By Elizabeth Clarey

The US is currently in middle of hurricane season, and anxieties are high after record-breaking temperatures throughout the summer. People living in the Southeastern United States are used to these seasonal storms, but with climate change, hurricanes are expected to get stronger and more destructive. When we think of the health damage done by hurricanes, we think of the risks of unintentional injury and death from the storm rather than increased levels of disease. However, hurricanes and other “extreme weather events” (EWEs) pose significant risk of illness, especially after they have passed.

Firstly, hurricanes bring significant rainfall, which can cause flooding. Flooding can contaminate water resources, as overflowing rivers and streams can run into water treatment centers and sewage overflow can occur. This increases the amount and concentration of bacteria and viruses present in the drinking supply. Flooding can also result in runoff of chemicals used in manufacturing and agriculture, including arsenic, lead, and hydrogen sulfide.

Additionally, flooding of homes and buildings increases the chances of mold growth, which can be inhaled and cause serious respiratory illness. People are at risk of inhaling the mold spores when returning to flooded homes to reoccupy or repair.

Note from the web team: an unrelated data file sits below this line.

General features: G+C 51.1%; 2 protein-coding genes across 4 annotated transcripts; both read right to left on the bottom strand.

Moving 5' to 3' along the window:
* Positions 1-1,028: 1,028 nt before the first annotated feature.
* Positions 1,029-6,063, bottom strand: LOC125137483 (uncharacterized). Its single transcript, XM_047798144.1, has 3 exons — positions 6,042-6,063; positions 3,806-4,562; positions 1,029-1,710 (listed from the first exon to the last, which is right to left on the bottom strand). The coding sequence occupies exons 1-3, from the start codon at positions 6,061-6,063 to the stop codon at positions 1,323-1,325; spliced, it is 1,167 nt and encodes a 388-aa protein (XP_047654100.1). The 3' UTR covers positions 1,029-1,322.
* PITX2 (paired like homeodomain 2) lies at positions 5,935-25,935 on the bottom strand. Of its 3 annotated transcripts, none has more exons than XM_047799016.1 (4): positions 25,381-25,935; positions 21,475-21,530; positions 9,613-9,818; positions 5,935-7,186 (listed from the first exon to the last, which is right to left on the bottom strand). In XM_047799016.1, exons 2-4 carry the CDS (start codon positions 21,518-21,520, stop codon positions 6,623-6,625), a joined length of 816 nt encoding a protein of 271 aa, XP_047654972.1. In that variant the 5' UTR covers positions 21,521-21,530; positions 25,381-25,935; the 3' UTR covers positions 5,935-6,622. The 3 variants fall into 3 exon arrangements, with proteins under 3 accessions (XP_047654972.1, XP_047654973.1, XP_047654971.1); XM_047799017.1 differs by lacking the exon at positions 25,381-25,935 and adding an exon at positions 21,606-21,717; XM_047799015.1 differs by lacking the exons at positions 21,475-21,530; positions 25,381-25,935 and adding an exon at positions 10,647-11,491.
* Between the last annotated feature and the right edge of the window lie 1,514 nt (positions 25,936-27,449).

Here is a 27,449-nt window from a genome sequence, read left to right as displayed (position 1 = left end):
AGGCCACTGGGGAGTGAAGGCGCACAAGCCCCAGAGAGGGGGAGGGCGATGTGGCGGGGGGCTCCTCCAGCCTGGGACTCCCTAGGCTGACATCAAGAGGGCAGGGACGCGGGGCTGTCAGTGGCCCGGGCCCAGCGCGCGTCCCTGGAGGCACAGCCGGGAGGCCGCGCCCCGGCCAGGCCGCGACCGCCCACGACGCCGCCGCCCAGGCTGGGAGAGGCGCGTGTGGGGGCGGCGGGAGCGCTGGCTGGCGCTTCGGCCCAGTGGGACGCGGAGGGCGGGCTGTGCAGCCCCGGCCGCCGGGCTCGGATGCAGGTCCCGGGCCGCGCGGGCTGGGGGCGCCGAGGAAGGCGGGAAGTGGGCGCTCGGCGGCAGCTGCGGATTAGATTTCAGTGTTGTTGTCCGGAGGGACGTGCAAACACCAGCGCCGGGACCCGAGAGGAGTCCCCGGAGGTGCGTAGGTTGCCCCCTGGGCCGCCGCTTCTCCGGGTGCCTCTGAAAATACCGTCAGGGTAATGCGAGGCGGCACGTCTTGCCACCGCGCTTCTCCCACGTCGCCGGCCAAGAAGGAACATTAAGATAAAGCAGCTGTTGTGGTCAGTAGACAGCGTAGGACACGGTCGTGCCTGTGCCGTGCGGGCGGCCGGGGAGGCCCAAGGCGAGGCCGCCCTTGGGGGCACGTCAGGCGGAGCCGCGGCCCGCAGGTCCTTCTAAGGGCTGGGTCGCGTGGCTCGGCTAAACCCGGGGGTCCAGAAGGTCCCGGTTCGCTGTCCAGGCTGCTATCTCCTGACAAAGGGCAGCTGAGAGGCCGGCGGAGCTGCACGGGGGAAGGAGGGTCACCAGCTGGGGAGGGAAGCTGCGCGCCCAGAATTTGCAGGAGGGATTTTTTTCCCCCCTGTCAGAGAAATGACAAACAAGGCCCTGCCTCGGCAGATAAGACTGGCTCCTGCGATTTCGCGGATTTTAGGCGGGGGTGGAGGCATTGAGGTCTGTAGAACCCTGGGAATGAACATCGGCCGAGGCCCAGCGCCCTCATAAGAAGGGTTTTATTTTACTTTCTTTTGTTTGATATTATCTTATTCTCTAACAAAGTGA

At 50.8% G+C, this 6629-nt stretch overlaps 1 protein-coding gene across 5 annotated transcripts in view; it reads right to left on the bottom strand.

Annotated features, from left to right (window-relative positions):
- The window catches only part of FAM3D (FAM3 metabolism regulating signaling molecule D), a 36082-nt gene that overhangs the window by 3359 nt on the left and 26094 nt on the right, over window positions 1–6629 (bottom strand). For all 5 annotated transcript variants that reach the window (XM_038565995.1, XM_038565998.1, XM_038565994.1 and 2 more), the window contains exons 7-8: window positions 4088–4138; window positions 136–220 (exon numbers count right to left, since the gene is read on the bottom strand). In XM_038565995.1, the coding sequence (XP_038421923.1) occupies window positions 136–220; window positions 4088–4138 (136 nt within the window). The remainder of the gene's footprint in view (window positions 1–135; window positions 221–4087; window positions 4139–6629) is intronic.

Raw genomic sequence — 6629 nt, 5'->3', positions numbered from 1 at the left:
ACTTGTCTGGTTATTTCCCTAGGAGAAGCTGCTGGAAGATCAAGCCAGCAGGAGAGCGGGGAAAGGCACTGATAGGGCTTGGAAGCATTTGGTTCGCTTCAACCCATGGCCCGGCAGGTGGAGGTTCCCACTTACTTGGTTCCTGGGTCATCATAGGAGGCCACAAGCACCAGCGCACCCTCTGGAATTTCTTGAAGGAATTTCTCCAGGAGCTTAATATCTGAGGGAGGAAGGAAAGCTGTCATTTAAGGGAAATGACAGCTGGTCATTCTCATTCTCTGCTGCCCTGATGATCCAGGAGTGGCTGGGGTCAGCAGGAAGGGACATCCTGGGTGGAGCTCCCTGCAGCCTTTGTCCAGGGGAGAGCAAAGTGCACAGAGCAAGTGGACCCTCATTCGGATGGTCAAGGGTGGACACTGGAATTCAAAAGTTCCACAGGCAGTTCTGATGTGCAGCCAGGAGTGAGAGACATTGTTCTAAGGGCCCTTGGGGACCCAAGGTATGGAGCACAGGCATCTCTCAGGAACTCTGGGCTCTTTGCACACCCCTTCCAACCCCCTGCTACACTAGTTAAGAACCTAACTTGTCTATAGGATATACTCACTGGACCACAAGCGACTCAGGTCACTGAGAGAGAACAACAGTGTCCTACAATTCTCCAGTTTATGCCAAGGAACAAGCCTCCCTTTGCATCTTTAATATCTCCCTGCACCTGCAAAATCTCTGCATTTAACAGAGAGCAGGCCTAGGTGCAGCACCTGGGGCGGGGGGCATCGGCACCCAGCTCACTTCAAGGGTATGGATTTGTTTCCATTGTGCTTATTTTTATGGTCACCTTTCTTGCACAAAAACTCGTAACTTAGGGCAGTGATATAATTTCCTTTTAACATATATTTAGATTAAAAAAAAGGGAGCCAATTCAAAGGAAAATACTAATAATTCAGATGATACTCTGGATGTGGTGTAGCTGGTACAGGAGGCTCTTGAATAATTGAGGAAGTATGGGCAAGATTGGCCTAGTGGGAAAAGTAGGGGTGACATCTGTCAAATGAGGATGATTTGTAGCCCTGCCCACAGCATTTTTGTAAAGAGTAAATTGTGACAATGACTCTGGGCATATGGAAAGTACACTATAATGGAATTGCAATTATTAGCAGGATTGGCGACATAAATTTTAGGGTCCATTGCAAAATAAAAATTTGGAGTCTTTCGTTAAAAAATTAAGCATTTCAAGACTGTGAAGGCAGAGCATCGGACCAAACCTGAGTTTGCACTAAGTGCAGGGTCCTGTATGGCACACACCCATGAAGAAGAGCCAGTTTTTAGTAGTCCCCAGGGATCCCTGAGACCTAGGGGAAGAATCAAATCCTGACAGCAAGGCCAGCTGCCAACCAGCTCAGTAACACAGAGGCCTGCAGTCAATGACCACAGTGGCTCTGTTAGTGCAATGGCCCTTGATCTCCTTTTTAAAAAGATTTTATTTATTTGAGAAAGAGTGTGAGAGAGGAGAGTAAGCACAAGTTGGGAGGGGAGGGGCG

When the hurricane subsides, pools of standing water create the perfect breeding ground for disease-carrying mosquitos. This year, Florida has seen cases of both malaria and dengue fever. Malaria was officially eradicated from the US in the 1950’s, but there are fears of resurgence and dengue cases have been rising each year.

Extreme weather events can also exacerbate chronic diseases and mental health issues. People with heart disease and asthma are more vulnerable to other consequences of extreme weather events, like exposure to chemicals and pathogens and interruptions in healthcare delivery and medical supply chains. Incidence of PTSD, intimate partner violence, anxiety, and depression all surge after extreme weather events.

Lastly, hurricanes and other natural disasters can affect healthcare delivery. As more people require help, hospitals can find themselves limited in their capacity to provide it. Healthcare facilities may experience flooding and power outages; damaged infrastructure can make it difficult for people to access hospitals and pharmacies. 

Globally, political and healthcare bodies have turned their attention towards adaptation and mitigation to prepare vulnerable communities for natural disasters like hurricanes. This includes effective early warning communication with the public as well as modifying infrastructure and health facilities so that they are more energy-efficient and resilient to extreme weather.

Hurricanes can have devastating effects on physical and mental health. However, when people are armed with knowledge about potential dangers, they can take steps to reduce their likelihood of sickness and injury.